Science, Maths & Technology
  • Activity
  • 10 mins
  • Level 1: Introductory

Build a thunderstorm predictor

Updated Friday 2nd June 2006

How to build your own thunderstorm predictor.

Michael Fish Copyrighted image Icon Copyright: BBC

The items required to build a thunderstorm predictor Copyrighted image Icon Copyright: BBC What you need:
2 bicycle bell tops
Wood for base about 15cm square
2 Wood for upright 30cm x 2.5cm
2 The barrels from three plastic biros
Metal button or large-headed drawing pin
Screw hook and eye
Insulated wire for earthing
Saws, screwdrivers, glue, hammers and drill bits.

What to do:
Fix the wooden central upright to the base. Drill a hole through the base, then make a small pilot hole in the upright and screw it to the base. If you can, try countersinking the hole so that the screw head won't scratch your table.

Biro-and-bell ready for the clapper Copyrighted image Icon Copyright: BBC Glue the bicycle bell tops onto two of the biro barrels.

You now need to mount the bells on the base board. When the bells are in place their edges need to be about 2.5cm apart and an equal distance from the central upright.

Drill two holes for the biro barrels, part-way through the base, and fit the barrels. You can fix them with a little glue if they wobble at all.

Glue the metal button to the tip of the last biro barrel (where the pen insert used to be).

The clapper Copyrighted image Icon Copyright: BBC Now fix a screw-eye into the plastic fitting in the top of the barrel, and the hook into the central wooden upright, so that you can hang the pen centrally. It should swing unimpeded, and hit both bells.

Use the screw fixing on one bell to connect a length of wire to earth. This could be a water pipe, or a metal spike in the ground. Don't fiddle with plugs and sockets, and if you are uncertain whether what you are doing is safe, please stop!

If it is not thunderstorm weather you can test your predictor by using a balloon you have rubbed on your jumper or hair.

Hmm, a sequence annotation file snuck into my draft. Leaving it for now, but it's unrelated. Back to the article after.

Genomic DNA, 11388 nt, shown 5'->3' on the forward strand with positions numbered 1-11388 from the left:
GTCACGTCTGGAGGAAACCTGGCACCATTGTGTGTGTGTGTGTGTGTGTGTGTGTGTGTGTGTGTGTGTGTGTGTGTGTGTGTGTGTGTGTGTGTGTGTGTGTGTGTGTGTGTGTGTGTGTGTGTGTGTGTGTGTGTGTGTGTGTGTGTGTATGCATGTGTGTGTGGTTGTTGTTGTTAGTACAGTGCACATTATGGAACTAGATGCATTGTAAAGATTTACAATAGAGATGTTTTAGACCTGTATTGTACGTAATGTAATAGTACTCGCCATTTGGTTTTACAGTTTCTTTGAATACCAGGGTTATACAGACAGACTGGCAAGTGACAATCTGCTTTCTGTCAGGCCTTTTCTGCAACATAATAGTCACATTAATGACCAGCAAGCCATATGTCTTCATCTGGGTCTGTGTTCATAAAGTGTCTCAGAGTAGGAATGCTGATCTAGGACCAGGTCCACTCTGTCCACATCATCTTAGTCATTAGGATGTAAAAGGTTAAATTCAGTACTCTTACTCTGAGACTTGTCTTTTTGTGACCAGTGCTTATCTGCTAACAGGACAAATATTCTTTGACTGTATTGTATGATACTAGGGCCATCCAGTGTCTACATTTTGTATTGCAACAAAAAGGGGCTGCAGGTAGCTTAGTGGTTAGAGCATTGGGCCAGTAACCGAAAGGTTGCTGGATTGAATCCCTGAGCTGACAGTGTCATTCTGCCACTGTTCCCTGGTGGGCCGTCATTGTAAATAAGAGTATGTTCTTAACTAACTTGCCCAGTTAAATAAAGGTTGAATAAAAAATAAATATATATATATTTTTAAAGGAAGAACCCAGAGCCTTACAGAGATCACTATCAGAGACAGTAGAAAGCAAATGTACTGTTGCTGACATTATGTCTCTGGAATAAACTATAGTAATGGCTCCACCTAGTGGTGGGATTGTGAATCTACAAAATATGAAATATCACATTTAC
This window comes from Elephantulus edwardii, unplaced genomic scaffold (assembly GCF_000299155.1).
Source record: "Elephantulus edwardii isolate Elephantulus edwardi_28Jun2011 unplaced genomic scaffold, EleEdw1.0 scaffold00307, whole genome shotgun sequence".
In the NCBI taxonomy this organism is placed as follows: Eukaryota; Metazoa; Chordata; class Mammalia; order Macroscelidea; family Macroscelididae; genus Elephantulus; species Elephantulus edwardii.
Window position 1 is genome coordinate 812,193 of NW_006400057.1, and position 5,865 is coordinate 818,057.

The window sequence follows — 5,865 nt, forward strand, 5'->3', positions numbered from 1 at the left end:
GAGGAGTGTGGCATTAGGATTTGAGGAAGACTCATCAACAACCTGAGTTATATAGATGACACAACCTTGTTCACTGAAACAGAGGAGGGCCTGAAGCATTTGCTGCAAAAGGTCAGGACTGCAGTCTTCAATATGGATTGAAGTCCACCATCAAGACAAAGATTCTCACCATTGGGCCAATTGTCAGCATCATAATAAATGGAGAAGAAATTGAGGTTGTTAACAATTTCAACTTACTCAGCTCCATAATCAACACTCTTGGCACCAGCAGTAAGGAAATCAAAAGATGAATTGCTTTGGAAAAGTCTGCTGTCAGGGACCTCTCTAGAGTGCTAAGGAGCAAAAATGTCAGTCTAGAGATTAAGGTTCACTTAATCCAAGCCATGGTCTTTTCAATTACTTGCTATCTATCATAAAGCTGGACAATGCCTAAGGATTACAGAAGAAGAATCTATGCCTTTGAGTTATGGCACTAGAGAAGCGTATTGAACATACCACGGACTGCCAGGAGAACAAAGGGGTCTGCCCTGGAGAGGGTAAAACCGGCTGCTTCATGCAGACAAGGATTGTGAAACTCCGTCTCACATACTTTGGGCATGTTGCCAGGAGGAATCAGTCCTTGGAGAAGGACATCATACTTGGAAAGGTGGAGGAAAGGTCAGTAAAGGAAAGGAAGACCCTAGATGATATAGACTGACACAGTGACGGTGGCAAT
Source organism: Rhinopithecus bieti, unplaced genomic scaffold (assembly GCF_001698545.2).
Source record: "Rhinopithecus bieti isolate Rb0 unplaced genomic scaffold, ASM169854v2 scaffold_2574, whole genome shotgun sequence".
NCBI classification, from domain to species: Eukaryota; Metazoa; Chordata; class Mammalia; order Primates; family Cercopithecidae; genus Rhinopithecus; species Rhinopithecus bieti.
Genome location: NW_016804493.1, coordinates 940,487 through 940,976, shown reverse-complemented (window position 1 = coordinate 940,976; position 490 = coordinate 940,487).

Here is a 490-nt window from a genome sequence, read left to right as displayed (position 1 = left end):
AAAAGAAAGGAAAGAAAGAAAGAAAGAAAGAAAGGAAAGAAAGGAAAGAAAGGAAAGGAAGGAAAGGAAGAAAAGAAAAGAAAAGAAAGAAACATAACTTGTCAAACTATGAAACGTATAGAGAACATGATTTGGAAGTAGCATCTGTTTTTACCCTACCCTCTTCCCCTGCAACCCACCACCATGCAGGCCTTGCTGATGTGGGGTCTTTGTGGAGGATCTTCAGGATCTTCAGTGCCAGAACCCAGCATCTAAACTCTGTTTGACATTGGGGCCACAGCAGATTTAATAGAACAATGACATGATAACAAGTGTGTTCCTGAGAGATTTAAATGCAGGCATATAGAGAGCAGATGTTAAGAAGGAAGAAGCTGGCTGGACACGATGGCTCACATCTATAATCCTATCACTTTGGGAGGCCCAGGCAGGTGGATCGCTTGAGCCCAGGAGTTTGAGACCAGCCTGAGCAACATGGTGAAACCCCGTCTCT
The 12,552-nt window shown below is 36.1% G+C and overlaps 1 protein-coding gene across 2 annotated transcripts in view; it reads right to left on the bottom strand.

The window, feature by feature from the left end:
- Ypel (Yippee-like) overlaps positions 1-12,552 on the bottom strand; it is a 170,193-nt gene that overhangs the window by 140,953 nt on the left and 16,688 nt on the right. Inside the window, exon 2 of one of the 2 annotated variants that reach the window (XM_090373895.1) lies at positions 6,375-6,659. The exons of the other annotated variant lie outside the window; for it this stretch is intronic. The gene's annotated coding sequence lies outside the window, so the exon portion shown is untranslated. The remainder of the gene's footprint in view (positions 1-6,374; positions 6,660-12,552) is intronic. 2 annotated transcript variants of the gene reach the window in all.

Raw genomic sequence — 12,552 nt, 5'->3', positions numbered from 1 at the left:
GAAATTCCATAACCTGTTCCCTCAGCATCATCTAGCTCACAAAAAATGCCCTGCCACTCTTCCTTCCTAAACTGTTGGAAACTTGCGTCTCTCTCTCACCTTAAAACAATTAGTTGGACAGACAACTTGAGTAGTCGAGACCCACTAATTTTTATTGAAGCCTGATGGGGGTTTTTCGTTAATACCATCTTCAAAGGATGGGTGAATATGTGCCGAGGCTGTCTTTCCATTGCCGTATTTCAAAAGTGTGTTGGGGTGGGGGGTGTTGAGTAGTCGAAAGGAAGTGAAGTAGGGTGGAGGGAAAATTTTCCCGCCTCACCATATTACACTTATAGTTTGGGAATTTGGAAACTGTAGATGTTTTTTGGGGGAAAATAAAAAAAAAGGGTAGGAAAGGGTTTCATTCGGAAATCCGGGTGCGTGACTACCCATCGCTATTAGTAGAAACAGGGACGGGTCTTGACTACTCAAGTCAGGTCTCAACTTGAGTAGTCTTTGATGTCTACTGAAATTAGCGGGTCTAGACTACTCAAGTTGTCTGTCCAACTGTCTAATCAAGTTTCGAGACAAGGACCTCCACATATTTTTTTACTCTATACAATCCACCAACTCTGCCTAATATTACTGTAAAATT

Hold the balloon near the unearthed bell and your predictor should start to ring.

The clapper in position - now you need a storm Copyrighted image Icon Copyright: BBC Remember that static only accumulates when the air is dry, so you need to test your predictor on a dry day (if you find one).

If you know a friendly physics teacher you might be able to test it using a Van der Graff generator, which generates a bit more static than a balloon.

Do not use any other sort of electrical supply, and especially not the mains.

How it works:
The idea is simple. Just before a thunderstorm, the air will be highly charged with static electricity and this will collect on the unearthed bell. The charge bell will then attract the ringer because if the bell is say positive, the ringer (which is insulated) will be relatively negative. However, when the ringer touches the bell (making it ring) it will immediately collect the positive charge. The bell and ringer, now both positively charged, will repel each other and the ringer will be pushed towards the earthed bell. When it touches the earthed bell (making it ring) it loses its charge because the bell is connected to earth. The ringer will swing back and the cycle starts again. So when you get a continuous ringing sound, you know to look out for the impending thunder and light show.

 

For further information, take a look at our frequently asked questions which may give you the support you need.

Have a question?

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